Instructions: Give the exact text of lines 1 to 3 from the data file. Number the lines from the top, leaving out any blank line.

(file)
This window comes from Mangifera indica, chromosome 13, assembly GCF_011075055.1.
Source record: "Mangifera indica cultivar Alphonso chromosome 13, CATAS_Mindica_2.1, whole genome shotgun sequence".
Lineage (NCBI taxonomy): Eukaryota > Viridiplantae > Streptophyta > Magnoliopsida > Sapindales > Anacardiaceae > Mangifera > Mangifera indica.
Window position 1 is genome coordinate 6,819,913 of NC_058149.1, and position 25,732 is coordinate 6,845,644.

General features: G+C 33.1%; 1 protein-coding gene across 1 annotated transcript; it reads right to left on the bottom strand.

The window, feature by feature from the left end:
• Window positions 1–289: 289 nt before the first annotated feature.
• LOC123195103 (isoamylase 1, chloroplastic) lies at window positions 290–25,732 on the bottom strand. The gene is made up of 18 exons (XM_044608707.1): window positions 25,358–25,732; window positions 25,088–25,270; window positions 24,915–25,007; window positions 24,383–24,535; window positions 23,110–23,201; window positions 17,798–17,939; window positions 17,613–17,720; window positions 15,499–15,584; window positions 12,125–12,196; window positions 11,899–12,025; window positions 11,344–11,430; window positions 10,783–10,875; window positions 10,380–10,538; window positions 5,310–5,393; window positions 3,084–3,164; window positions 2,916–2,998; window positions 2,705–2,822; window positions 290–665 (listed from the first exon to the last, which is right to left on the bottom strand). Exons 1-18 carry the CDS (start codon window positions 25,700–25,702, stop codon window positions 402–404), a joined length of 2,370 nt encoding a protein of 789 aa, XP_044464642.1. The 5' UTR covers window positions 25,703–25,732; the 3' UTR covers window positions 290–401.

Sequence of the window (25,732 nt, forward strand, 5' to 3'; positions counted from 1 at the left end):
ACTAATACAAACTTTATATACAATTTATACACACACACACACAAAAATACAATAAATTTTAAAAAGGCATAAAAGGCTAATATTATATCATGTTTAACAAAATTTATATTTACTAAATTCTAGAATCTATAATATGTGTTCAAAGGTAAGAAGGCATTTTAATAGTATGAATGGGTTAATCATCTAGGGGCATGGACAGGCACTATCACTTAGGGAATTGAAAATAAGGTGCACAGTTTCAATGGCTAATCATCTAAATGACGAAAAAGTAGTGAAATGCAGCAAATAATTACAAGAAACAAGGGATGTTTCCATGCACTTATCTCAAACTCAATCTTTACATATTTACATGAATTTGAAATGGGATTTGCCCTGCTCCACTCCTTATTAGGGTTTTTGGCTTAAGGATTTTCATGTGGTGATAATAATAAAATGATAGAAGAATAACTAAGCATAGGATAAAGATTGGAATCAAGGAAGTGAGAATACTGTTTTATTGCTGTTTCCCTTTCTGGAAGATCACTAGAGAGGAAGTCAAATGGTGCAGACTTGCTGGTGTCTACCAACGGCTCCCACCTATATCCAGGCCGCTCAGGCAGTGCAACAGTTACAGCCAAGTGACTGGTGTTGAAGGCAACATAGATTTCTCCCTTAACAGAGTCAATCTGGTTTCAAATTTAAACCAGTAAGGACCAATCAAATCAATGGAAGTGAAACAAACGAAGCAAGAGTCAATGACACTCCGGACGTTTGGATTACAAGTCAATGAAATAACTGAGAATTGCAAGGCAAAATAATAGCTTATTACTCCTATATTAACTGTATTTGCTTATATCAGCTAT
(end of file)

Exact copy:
This window comes from Mangifera indica, chromosome 13, assembly GCF_011075055.1.
Source record: "Mangifera indica cultivar Alphonso chromosome 13, CATAS_Mindica_2.1, whole genome shotgun sequence".
Lineage (NCBI taxonomy): Eukaryota > Viridiplantae > Streptophyta > Magnoliopsida > Sapindales > Anacardiaceae > Mangifera > Mangifera indica.